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Michael Forciniti, owner of the small Ristretto 35 bistrot-café, in central Rome.

The Globe and Mail

Millions of Italians returned to work on Monday with a mixture of relief and fear. Italy’s lockdown was finally easing off, but employees and business owners were worried that a second wave of coronavirus infections could send them back home.

Michael Forciniti, 36, owner of the small Ristretto 35 bistrot-café in central Rome, near the Circus Maximus, was making his first cappuccinos early on Monday for customers he had not seen since Italy went into quarantine on March 9. The coffees were for take-away only; he was passing the paper cups through a window facing the street.

He said his happiness at being back at work was hindered by financial anxiety. “I’m very demoralized,” he said. “The state gave me €600 in March but I have not seen one euro since then.”

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Mr. Forciniti has one child and his wife is pregnant. The rent on the bar property is more than €1,500 (approximately $2,300) a month and he is not sure his business will survive. “Most of my business comes from office workers and if they are smartworking [working from home], they will not come,” he said.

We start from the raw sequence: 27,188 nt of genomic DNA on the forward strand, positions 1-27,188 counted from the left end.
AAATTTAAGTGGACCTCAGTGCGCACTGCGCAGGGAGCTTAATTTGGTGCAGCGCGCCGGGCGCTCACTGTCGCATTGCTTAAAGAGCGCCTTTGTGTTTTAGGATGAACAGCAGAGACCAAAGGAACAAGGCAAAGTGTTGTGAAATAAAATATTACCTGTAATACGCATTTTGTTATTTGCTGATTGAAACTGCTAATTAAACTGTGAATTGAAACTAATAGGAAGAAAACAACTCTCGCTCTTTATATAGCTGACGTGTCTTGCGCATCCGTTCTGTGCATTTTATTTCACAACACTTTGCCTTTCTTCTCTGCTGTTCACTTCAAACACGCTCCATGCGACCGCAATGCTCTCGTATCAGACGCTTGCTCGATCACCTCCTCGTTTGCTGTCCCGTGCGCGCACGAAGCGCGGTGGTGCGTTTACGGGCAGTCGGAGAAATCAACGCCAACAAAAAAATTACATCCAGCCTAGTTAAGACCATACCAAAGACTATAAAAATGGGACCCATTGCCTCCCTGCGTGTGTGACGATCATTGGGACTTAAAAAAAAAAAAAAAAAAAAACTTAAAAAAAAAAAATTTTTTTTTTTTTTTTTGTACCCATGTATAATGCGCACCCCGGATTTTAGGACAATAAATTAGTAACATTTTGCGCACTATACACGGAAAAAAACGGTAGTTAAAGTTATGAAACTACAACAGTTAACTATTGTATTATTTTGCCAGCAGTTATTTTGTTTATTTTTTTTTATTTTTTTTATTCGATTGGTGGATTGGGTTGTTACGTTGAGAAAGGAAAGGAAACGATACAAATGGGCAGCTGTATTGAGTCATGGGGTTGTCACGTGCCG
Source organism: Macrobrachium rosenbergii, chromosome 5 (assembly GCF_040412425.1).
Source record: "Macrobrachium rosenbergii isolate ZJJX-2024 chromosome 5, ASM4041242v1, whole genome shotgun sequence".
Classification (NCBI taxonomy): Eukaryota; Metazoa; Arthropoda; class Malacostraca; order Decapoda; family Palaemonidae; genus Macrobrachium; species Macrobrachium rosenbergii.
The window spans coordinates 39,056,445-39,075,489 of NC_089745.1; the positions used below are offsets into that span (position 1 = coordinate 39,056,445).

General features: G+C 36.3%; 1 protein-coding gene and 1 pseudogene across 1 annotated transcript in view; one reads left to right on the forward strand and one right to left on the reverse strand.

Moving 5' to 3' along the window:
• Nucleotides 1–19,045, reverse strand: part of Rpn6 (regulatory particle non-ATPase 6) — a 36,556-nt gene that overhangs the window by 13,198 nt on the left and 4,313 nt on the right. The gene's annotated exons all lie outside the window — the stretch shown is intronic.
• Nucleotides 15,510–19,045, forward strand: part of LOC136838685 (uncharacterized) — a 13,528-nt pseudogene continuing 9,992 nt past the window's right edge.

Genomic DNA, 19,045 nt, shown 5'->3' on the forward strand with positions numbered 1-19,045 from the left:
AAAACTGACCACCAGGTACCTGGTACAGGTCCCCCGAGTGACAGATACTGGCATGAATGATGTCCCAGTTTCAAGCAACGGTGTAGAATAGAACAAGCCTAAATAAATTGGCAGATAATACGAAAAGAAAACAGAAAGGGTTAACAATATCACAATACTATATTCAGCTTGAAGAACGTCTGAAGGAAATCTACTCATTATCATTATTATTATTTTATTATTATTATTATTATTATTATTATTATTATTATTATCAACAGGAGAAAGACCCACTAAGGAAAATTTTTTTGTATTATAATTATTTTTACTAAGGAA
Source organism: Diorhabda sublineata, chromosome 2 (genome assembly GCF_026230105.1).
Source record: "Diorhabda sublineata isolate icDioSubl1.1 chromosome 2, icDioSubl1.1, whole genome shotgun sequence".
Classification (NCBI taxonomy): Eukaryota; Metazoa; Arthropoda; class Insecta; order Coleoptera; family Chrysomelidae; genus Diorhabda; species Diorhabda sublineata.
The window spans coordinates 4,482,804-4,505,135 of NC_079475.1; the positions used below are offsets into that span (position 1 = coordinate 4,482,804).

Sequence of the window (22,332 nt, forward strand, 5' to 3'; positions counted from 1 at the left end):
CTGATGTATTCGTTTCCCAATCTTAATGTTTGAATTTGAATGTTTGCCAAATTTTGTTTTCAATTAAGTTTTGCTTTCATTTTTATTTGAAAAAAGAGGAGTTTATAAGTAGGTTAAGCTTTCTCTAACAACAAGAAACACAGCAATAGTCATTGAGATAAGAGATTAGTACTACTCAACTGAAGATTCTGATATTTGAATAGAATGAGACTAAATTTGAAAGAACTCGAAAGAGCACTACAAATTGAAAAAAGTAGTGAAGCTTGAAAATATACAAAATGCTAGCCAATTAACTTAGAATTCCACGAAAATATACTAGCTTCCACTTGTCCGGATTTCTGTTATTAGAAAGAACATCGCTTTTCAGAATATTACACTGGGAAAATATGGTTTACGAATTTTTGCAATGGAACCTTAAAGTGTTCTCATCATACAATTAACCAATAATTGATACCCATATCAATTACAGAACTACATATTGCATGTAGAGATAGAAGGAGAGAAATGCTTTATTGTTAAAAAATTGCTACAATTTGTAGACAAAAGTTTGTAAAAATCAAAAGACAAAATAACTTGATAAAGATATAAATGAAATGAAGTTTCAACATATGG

Italy started on Monday to unwind Europe's longest coronavirus lockdown, letting some 4.5 million people return to work after nearly two months at home and finally allowing families to reunite. Reuters

In normal times, his café thrives because it is located only few metres from the United Nations Food and Agriculture (FAO) building, which houses 3,500 employees. FAO is reopening this week, but only about 40 employees will be allowed in the building at first, on a rotating basis, and no more than 500 are expected by September. “If the contagion comes back, we’ll be back in lockdown,” he said. “They’ll close everything again.”

Italy’s lockdown has been the world’s longest and caution is still the dominant theme, for fear of a second wave of COVID-19 infection, which some epidemiologists think is inevitable as the restrictions in Italy and other European countries are lifted. Italy, like all the countries forced into lockdown, is trying to strike a balance between protecting the economy, which is already in deep recession, and protecting public health.